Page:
Medical marijuana has been on the scene for a while, but Marylanders recently voted to legalize recreational cannabis. Starting July 1, 2023, adults 21 and older may legally possess up to 1.5 ounces of usable cannabis and cultivate up to two cannabis plants, out of the public view.

Now that recreational cannabis is being legally rolled out (and medical marijuana is not going anywhere), what can Maryland community associations do about potentially smoky hallways and odorous common areas? 

LET’S BE BLUNT: Your community’s governing documents and association’s authority to take enforcement action will remain intact

The new legislation makes the use, possession, and cultivation of recreational cannabis not illegal, but does not grant individuals an affirmative right and protection to use, possess, and cultivate recreational cannabis. No part of the legislation overrides an association’s ability to regulate its own property.

This means that your community’s governing documents (think: covenants, bylaws, occupancy agreement) may be more restrictive than this new law.  In other words, even if Maryland law allows recreational cannabis, your association may prohibit it on the common areas and common elements, and, upon adopting an amendment to the governing documents, may prohibit the same in units, lots, and dwellings.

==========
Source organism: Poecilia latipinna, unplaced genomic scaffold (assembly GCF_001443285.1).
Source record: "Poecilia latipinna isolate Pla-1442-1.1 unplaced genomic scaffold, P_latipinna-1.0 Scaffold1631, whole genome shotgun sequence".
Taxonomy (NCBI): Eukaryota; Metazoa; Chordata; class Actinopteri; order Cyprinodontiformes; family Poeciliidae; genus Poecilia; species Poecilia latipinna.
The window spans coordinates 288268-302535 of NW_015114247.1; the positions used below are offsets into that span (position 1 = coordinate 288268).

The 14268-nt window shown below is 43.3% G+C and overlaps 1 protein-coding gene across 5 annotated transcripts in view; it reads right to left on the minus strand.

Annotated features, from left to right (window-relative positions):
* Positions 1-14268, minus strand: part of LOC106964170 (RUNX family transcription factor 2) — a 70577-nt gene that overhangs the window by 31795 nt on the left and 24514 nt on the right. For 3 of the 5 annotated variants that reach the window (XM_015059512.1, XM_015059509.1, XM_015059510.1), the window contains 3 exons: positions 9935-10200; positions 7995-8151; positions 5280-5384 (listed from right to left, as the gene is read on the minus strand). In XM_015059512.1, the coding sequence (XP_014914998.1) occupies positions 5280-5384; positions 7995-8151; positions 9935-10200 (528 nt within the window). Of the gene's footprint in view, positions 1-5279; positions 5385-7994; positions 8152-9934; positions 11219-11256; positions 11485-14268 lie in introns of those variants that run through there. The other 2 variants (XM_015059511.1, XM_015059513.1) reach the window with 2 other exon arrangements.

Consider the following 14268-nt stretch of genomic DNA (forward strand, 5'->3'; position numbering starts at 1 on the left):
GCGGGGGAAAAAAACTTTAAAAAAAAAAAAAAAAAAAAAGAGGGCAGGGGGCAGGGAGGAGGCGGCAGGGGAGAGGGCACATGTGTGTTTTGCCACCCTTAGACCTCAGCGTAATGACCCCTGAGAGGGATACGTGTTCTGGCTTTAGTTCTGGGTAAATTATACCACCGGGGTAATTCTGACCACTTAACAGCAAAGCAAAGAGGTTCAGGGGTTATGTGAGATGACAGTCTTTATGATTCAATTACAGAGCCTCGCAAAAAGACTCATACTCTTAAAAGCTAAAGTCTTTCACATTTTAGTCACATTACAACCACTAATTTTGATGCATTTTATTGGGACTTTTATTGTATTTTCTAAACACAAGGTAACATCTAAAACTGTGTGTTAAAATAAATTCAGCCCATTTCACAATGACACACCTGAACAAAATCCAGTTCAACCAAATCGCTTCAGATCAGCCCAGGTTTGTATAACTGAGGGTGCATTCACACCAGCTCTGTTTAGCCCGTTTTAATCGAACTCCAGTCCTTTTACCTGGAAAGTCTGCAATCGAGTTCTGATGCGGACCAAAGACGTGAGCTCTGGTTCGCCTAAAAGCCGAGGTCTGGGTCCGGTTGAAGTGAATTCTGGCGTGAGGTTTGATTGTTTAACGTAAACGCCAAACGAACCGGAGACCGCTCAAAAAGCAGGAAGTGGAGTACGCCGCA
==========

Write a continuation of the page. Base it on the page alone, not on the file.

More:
KNOW YOUR CBDs: Handling reasonable accommodation requests for cannabis

Your next door neighbor may be suffering from cancer or another legitimate disability and requests a reasonable accommodation to smoke cannabis in the unit. Now what?

Well, marijuana and cannabis remain an illegal Schedule I controlled substance under federal law.

The story goes that the federal Fair Housing Act (FHA) generally requires that a community association grant a reasonable accommodation request when it is necessary to afford a person with a disability the full enjoyment of the premises. However, the FHA expressly does not protect persons who engage in the current illegal use of a controlled substance. 

While the law is evolving, courts are unlikely to hold that the use of a drug that is illegal under federal law constitutes a “reasonable” accommodation under the FHA and that community associations are required to accommodate requests for cannabis use under the FHA.

That said, your association may choose to grant a reasonable accommodation request on the condition that the drug be ingested as an edible or some other form that eliminates or reduces any resulting odor and smoke.

If you have any questions or want to know more, you can contact Nura at 301-347-1520 or by email at [email protected].